101 reputation
2
bio website adam-robinson.net
location Charlotte, NC
age 31
visits member for 3 years, 8 months
seen Oct 3 at 15:47

I'm a developer in a small software firm in Charlotte, NC.


Jul
20
comment Why do wildcards in GROUP BY statements not work?
Gotcha. I was actually asking if there were, since I have experience with far fewer RDBMS's than I would imagine most of the people answering questions on this site would have ;) But that was my suspicion.
Jul
20
comment Why do wildcards in GROUP BY statements not work?
Can you mention a couple of RDBMS's that implement that portion of the standard as written? I know, for example, that MySQL will allow you (given the proper settings) to include items not within the GROUP BY clause in the SELECT list, but it leaves it undefined as to which row that value will come from (so if the column or expression isn't functionally dependent upon the grouping expression, then it could come from any row within the group).
Apr
18
comment Why do people recommend not using the name “Id” for an identity column?
@JNK: That seem a bit of a silly example. I agree with your overall sentiment, but if you were to stop putting air in the tires (or at least gas in the tank), you would, without question (and in the case of gas, without much delay), realize that it's a bad idea. The same is not true of this situation; it's certainly possible that the decision could come back to bite, it's by no means a guarantee.
Sep
4
comment Why is there still a varchar data type?
@R.. you're certainly entitled to your opinion, but the fact remains that nvarchar columns have poorer performance than equivalent varchar columns in many RDBMS's (my experience is with SQL Server, but I have heard of implications in Oracle as well; no idea bout DB2, Sybase, etc.). If the data truly won't need the wider character set of unicode, then there's no point in suffering the performance impact.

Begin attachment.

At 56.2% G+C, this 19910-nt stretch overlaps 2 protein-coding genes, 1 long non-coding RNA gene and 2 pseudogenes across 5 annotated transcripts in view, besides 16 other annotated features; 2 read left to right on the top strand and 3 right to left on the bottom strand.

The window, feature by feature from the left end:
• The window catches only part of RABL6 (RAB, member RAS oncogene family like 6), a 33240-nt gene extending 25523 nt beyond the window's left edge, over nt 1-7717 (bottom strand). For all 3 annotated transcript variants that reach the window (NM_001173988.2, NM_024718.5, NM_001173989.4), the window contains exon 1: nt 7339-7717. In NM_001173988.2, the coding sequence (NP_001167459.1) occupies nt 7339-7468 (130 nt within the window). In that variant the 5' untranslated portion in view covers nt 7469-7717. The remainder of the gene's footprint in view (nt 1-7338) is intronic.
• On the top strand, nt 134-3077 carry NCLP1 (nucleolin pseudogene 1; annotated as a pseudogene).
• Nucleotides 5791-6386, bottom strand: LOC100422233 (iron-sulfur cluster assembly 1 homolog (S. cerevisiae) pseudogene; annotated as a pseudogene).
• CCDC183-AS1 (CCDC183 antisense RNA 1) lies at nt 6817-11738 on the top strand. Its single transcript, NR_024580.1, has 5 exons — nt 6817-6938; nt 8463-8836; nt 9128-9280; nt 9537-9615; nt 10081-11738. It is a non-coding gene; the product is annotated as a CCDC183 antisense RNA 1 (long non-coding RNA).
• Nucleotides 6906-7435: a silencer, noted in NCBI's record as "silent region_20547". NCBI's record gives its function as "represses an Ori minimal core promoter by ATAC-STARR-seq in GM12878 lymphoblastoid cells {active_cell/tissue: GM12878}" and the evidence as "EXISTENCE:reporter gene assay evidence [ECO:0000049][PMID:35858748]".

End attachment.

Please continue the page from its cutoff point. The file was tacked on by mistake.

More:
Sep
4
comment Why is there still a varchar data type?
@R..: I can store an image in a varchar column encoded in base-64. I can store text data in four-byte blocks using int columns, but that isn't the point; if you're disregarding the data type of the field, the argument is meaningless.
Sep
4
comment Why is there still a varchar data type?
@R..: varchar allows for a single byte per character. The UTF-8 character set cannot be represented witha single byte, as UTF-8 is a variable length encoding. The characters that UTF-8 shares with ASCII are all a single byte (and the same value as ASCII), but the other characters are not.
Sep
3
comment Why is there still a varchar data type?
@RLH: You can't store true UTF-8 data in a varchar column, as UTF-8 is a variable-length encoding. UTF-8's advantage is that the ASCII character set is identical, so they can all be represented by a single byte. But not all characters can be represented in a single byte.
Sep
2
comment Why is there still a varchar data type?
@RLH: The fact is that you can pick speed or size, but not both. Variable-length encodings (which all Unicode encodings other than UTF-32 are) add overhead when it comes to parsing. Among other things, character-offset memory optimizations cannot be made because the characters are of an unknown length. This makes parsing slow, which makes searching slower. Assuming UTF-32 for everything could make it faster, but data that fits perfectly well within ASCII would suddenly be four times its original size.
Feb
12
awarded  Supporter
Feb
1
awarded  Autobiographer